Exchanges with know-your-customer (KYC) and anti-money laundering (AML) systems can be issued with virtual bank accounts, JongKu the Chairman of the Financial Services Commission (FSC) affirmed recently.
“If digital asset trading platforms have KYC and AML systems in place, there is no problem in issuing virtual bank accounts to exchanges,” Mr. Choi JongKu said.
Banks in South Korea have previously been under pressure from the government to stop providing services to cryptocurrency exchanges over fears of money laundering.
A number of banks ended their relationship with cryptocurrency exchanges except a few including Nonghyup Bank. Although it was among the last to hold out, Nonghyup did not renew its contract to offer virtual accounts to Bithumb, one of the largest exchanges in South Korea citing cybersecurity and customer data safety concerns.
It is also worth noting that Bithumb had suffered an attack in June in which $31 million was lost.
In the wake of this, Bithumb was forced to stop offering new accounts. It became the only exchange of the four major ones without a banking partner. This relationship, however, seems to have been revived at the end of August with Nonghyup Bank currently being Bithumb’s only partner.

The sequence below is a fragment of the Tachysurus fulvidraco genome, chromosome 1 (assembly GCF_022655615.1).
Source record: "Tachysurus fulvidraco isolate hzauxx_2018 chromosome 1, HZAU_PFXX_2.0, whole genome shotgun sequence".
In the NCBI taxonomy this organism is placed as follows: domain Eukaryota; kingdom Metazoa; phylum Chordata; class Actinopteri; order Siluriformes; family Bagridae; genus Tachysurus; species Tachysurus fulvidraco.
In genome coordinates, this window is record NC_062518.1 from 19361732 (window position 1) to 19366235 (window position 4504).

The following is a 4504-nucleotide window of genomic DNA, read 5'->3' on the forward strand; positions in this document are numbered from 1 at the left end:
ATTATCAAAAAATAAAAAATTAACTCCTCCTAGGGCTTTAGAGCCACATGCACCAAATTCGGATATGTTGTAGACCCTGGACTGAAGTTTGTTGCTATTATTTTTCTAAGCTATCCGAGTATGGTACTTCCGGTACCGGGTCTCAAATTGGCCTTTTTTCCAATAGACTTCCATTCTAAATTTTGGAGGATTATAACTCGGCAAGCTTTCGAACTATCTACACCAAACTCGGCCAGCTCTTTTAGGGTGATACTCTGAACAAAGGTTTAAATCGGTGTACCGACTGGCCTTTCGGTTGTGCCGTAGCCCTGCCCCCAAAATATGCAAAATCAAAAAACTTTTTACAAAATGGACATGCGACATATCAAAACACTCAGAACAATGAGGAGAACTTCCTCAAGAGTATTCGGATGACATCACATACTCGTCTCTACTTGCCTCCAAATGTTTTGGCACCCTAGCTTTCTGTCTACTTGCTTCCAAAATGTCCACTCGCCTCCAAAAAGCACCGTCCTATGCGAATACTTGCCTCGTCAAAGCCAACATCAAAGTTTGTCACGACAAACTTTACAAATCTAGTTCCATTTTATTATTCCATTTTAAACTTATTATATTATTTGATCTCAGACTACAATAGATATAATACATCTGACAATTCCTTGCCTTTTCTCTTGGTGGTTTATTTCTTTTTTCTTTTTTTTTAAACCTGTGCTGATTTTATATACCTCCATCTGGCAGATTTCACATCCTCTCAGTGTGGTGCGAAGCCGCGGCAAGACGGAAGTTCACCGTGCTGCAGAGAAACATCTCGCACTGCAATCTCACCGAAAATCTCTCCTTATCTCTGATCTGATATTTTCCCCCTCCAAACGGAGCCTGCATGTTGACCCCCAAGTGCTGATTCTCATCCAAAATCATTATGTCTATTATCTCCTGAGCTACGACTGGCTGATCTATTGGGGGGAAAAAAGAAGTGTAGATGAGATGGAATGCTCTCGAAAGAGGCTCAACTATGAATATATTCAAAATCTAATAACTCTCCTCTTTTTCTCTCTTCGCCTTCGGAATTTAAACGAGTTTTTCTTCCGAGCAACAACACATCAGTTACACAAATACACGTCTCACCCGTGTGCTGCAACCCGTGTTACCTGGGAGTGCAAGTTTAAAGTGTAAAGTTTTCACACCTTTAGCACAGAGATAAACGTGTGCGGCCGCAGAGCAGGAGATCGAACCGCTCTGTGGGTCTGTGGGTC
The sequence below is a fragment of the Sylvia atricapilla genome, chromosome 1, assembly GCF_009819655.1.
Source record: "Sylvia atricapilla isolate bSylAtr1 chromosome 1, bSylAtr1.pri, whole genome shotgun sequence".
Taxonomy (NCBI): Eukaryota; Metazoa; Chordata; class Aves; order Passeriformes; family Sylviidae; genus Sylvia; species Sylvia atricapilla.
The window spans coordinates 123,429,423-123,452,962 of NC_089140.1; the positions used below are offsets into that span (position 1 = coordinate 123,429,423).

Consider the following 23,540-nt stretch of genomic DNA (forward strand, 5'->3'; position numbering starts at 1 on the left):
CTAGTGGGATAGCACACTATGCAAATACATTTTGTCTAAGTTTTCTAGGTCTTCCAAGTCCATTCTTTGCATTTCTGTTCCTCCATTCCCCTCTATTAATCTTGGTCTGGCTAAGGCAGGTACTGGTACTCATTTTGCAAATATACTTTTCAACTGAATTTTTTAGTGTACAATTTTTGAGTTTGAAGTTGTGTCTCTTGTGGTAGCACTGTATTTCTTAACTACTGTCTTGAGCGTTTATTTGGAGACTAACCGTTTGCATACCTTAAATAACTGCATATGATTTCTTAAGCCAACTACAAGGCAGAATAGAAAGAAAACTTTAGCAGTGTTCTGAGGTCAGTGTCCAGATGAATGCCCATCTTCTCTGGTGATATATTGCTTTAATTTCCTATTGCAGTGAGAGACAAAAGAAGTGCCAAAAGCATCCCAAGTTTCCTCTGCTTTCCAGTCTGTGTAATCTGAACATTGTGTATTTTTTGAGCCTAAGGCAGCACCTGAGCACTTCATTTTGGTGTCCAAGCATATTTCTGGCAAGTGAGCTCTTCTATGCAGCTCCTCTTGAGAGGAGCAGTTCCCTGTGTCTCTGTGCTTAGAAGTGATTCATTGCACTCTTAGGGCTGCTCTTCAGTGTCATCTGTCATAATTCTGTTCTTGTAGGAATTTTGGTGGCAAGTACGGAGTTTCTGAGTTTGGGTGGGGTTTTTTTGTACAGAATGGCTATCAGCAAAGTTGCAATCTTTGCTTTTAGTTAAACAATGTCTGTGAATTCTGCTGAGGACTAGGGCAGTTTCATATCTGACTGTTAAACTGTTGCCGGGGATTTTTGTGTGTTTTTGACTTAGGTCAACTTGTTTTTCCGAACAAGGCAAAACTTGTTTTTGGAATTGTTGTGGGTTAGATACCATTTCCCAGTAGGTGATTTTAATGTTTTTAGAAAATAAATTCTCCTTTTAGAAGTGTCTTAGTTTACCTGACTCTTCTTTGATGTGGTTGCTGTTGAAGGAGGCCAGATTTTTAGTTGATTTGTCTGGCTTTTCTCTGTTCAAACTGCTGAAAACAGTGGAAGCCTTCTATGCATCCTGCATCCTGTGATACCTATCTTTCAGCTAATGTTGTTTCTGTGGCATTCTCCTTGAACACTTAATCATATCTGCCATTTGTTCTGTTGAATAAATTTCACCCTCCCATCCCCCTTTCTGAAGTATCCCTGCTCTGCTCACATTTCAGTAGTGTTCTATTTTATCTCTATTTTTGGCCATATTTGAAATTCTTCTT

In a bid to assure the authorities the South Korea Blockchain Association has been on an exercise to ensure that investor funds were insured. This initiative also includes some of the major cryptocurrency exchanges.
Additionally, exchanges are required to implement strict security measures and internal control systems to prevent loss or misuse of customer funds.
Bithumb stands to lose as customers might move to rival exchanges which have more banking relationships.
In South Korea, banks can receive deposits from customers on behalf of cryptocurrency exchanges. User accounts in cryptocurrency exchanges must, however, match verified identities.